Microsoft Looking For Love In All The Wrong Places
Jean-Marc is a member of The Motley Fool Blog Network -- entries represent the personal opinion of the blogger and are not formally edited.
There are some things that are just not cool no matter who does them, including
1) liking your own social media status
2) using your grandmother as a character reference
3) reviewing your own product and posting it to your site
Guess which one Nokia (NYSE: NOK) did this week?
Matters of class and fairness aside, the producer of the Lumia 920 and 620 now wants to add a tablet to the mix. Here's what CEO Stephen Elop told Sydney press:
“We're studying very closely the market right now as Microsoft (NASDAQ: MSFT) has introduced the Surface tablet, so we are trying to learn from that and understand what the right way to participate would be and at what point in time.”
He went on to say:
We would consider any option [Android or Windows] it is important to note that the opportunity for companionship is something that any user is looking for. So when you think about the Lumia 920, running on Windows phone, having a Windows tablet or PC or Xbox is something that will give us the opportunity to have a pretty integrated experience
Companionship? Really? With all it's talk of working with Microsoft, Nokia, only one of three phone manufacturers making Windows phones in the U.S., is considering going another route--or in PC terms, seeking an “integrated experience.”
But its certainly nothing personal; perhaps Nokia has finally begun to see what Bernstein Research reported back in August, that despite years of reported effort from operators and manufacturers, people just don't want Windows phones...or apparently tablets.
As was the case for the Windows tech maker, last quarter's sales didn't make much of a good Christmas present. Sales of the Microsoft Surface were underwhelming to say the least, with the company unable to sell more than 750,000 of the tablets, according to CNET estimates.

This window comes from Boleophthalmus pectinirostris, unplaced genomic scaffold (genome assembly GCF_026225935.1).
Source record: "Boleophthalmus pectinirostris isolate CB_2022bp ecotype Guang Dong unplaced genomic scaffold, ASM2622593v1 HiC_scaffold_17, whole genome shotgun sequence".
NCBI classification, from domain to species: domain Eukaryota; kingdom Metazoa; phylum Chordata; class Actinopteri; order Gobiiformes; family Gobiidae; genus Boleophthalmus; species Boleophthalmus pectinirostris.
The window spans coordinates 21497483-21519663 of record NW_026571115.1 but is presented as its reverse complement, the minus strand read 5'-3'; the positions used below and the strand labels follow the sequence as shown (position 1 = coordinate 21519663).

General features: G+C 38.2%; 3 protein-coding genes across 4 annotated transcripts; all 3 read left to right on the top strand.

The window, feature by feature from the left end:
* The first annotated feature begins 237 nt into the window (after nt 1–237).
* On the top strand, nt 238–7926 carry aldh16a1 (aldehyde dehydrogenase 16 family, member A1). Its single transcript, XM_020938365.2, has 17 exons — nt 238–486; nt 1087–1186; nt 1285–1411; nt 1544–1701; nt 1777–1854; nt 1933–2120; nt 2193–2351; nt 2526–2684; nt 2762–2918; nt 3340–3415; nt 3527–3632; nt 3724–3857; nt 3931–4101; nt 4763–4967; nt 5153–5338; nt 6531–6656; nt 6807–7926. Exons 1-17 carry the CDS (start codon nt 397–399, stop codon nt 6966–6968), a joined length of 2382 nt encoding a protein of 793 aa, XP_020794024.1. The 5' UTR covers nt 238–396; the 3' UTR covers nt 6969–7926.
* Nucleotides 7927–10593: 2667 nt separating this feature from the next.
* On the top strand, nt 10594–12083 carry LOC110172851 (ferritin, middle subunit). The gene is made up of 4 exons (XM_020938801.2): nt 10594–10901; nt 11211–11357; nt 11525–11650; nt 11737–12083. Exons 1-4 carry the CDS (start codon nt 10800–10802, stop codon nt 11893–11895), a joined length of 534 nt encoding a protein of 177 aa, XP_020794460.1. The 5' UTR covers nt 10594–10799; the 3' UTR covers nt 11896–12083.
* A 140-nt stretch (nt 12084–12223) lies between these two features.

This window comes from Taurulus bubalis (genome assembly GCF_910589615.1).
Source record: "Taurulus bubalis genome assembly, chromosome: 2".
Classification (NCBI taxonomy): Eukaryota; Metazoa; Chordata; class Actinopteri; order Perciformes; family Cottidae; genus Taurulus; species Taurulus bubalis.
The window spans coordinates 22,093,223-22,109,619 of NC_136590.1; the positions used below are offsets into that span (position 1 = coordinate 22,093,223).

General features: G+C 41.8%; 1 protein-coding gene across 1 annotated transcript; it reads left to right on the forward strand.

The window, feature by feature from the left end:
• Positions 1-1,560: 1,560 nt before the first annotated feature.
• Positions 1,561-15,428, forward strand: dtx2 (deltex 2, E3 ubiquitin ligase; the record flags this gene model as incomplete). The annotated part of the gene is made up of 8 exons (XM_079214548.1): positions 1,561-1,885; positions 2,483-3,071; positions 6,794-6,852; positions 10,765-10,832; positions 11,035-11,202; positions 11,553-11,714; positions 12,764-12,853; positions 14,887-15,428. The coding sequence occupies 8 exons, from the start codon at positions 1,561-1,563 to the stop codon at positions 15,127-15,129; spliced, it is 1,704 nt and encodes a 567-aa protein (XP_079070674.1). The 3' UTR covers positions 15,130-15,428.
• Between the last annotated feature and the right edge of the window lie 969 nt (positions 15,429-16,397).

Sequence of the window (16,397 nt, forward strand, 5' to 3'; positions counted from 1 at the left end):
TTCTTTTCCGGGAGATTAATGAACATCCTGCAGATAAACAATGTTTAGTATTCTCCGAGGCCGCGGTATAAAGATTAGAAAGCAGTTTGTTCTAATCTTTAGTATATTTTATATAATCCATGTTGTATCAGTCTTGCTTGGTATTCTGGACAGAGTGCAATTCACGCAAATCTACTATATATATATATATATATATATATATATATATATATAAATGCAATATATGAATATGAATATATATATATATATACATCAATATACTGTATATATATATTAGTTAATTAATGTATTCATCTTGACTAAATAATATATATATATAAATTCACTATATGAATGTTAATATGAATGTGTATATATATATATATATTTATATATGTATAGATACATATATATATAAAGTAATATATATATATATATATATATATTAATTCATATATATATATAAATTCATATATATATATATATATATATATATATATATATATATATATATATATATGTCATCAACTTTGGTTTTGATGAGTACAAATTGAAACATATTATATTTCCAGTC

The PC software giant is definitely in an uncomfortable position, with it's bread and butter, the PC market itself, slowly fading away before the likes of the iPad. Even if Nokia were secretly working on a 10-inch Windows RT, which they've supposedly done since December, Microsoft needs something else. Enter recently failing hardware company Dell (NASDAQ: DELL), the stock ticker of which will be pointless soon, as Microsoft will help it go private to the tune of $2 billion.
CEO Michael Dell and investment firm SilverLake will buy up most of the stock for a deal that will total about $24.4 billion. Stock prices for the company soared once investors caught just a whisper of the potential deal, sending share prices from $10.88 on Jan. 11 to the high of $13.60 Monday.
Expert consensus on the deal suggests that Microsoft doesn't really have much to gain from the deal except for some amount of control it would gain within Dell computers. The rough idea is that the Windows platform needs friends, and a solid partnership with Dell is a way to ensure active “companionship.” Techradar also suggests that Microsoft's loan would provide Dell the much needed security it needs in order to enter enterprise computing. This is neither here nor there.
The best of speculators can see Microsoft and Dell's partnership eventually producing some competition in the mobile market against the likes of Apple, but that seems pretty far fetched at this point, especially in the tablet market.
The deal's success will also heavily depend upon Dell's ability to execute a swift transition, effectively deal with its debt, invest in new mobile technologies, all while retaining loyal customers in the process. The duo definitely has their hands full.
jsaintlaurent has no position in any stocks mentioned. The Motley Fool owns shares of Microsoft. Try any of our Foolish newsletter services free for 30 days. We Fools may not all hold the same opinions, but we all believe that considering a diverse range of insights makes us better investors. The Motley Fool has a disclosure policy. Is this post wrong? Click here. Think you can do better? Join us and write your own!